The music video premiered in October 1998. The video starts with cartoon character Angelica Pickles turning on the television to a clip of the Rugrats pulling the Reptar Wagon up a hill. The clip used appears to be the deleted scene "The Rugrats March".[citation needed] It takes place in a realistic live-action version of the Pickles' house, with Mýa and Blackstreet dancing through the house. Mýa is seen in Tommy Pickles's bedroom, the members of Blackstreet are seen in the kitchen, and Mase and Blinky Blink are seen driving the Reptar Wagon against a background of a scene from the film. As the video ends, Angelica turns the television off. The video premiered as a part of Blackstreet and Mýa's hosting of SNICK,[4][better source needed] and was directed by Luke Nola and Steve Saussey.[citation needed]

Reception[edit]

The single was a commercial success, entering the Billboard Hot 100 chart on November 28, 1998, peaking at No. 14 on January 23, 1999.[5] It reached No. 10 on Billboard's Hot R&B/Hip Hop Songs chart. Internationally, it reached the top ten in Ireland and the United Kingdom, and the top twenty in Japan. It also reached the top spot in New Zealand and was certified platinum by the Recording Industry Association of New Zealand. In 2014, Billboard ranked "Take Me There" in its "Top 50 Forgotten Gems From the Now! Series", which list songs from the series that were underrated at the time of their release.[6]

Chart performance[edit]

The Rugrats Movie soundtrack was awarded a platinum certification in the United States for selling over one million copies.[citation needed] While the film's website credits sales to the strength of the major-label artists who participated,[7] chart positions and sales correlate directly to the heavy promotions for the feature film's November 20, 1998, US release.

The Jackson 5 version[further explanation needed] of "Take Me There" peaked at No. 27 on the Billboard Hot 100 on December 19, 1998, after three weeks on the chart.[citation needed] That same day it made its way onto the Top 40.[citation needed] During the week of December 7, 1998, "Take Me There" peaked at No. 13 on the Hits of the World board in the United Kingdom.[citation needed] The song landed on No. 19 of the Video Monitor, the most-played clips as monitored by the Broadcast Data Systems, via its airtime on BET.[citation needed] It also did very well on the MTV playlists, peaking at No. 21 in the same week.[citation needed] It was also well liked in The Clip List, making its debut on the Box Tops, and was played about 15 hours weekly on the California Music Channel (CMC).[citation needed]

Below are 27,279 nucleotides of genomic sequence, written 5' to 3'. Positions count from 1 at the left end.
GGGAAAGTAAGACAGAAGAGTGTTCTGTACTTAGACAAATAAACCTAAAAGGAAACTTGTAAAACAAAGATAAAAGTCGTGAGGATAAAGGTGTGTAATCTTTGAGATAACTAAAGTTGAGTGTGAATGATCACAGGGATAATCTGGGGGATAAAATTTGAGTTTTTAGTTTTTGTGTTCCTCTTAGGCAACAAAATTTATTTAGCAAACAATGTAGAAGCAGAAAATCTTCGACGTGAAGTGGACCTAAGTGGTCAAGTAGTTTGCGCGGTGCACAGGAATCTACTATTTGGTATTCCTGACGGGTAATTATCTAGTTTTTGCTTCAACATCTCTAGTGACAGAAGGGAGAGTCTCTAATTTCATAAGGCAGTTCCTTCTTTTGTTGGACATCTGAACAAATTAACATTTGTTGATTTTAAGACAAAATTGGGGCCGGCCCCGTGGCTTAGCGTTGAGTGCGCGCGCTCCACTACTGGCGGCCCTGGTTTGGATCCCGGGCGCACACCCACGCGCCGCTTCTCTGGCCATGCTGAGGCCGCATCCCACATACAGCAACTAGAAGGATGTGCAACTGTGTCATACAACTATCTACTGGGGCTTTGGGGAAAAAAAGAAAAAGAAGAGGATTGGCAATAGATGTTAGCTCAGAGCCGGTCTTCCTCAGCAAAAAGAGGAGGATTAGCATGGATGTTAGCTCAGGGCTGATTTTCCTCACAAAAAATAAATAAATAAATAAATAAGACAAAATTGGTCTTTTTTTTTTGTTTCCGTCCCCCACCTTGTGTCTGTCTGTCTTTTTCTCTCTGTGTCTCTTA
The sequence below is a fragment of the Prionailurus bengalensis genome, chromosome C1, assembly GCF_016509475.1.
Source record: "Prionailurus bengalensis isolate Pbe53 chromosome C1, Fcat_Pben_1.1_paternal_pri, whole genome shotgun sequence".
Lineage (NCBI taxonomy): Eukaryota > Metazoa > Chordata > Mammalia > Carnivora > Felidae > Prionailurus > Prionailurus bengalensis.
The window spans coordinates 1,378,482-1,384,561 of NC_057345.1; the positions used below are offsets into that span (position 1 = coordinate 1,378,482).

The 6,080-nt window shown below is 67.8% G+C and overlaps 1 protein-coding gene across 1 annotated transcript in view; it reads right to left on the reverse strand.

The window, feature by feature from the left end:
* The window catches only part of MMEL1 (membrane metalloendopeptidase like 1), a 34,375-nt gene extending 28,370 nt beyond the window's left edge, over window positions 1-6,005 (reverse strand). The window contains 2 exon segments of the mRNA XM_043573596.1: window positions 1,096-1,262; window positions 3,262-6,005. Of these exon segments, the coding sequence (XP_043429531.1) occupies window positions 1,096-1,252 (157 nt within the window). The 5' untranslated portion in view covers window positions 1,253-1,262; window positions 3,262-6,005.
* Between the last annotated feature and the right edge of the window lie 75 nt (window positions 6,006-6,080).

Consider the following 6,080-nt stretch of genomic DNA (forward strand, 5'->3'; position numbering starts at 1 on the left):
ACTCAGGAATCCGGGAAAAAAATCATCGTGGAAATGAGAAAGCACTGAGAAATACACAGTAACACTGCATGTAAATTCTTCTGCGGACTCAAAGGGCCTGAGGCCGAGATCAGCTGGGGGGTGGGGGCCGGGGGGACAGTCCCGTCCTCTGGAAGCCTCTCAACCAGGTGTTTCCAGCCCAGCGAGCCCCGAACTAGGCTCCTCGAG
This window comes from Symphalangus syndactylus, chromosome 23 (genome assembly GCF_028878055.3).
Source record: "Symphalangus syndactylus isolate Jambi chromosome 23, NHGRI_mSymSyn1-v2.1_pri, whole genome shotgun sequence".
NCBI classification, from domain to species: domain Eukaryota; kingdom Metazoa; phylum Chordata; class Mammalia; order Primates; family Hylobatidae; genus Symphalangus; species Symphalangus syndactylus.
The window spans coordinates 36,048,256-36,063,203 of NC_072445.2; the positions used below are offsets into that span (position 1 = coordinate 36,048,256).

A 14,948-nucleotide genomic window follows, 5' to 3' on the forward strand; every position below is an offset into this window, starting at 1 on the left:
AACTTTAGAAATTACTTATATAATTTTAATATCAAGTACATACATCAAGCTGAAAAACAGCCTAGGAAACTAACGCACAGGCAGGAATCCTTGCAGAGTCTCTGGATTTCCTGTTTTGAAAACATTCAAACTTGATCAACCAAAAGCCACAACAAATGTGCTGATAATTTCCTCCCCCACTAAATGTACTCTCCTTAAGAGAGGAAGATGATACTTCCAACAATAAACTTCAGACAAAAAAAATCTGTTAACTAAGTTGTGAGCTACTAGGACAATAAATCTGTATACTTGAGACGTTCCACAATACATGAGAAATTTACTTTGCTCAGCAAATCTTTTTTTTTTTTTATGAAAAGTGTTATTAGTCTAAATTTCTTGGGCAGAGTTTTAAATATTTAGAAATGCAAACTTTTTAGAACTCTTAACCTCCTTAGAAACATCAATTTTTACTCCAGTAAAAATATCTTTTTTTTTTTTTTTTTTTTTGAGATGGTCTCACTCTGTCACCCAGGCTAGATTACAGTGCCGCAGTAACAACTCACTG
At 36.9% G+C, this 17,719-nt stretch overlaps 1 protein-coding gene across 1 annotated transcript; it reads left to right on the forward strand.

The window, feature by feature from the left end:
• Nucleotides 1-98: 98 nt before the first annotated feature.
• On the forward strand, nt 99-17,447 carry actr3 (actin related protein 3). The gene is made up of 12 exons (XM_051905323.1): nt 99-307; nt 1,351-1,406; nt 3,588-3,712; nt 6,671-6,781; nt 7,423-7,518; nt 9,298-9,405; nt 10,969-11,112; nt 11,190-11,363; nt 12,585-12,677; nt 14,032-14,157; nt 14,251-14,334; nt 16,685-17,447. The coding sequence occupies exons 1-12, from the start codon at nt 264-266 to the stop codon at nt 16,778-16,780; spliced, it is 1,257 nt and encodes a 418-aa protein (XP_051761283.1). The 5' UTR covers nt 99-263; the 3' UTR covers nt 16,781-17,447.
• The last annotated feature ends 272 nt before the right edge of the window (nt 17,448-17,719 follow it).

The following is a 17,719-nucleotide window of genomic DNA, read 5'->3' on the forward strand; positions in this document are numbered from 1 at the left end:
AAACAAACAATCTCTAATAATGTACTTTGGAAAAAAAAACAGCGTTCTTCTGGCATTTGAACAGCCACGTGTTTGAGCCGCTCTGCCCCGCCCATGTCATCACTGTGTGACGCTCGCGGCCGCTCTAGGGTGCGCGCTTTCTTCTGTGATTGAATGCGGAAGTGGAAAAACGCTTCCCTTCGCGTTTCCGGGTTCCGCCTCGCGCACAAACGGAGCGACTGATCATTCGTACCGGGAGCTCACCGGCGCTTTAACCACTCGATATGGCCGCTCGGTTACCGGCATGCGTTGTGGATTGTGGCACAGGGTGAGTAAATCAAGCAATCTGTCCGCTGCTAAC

Sound Tracks noted its popularity:

["Take Me There"] earn[ed] the Greatest Gainer/Airplay title for its 17% increase in audience. A remix by Big Yam using the melody of the Jackson 5's "I Want You Back" and a rap-less edit are helping the track make inroads on radio. [...] the song's inclusion on the Burger King commercials promoting the Rugrats toys being offered by the fast-food giant is helping the song gain exposure. [...] Just look at the jump "Take Me There" took after The Rugrats Movie opened. "Take Me There" was shipped to radio the first week in October but didn't really affect the charts until the film took off.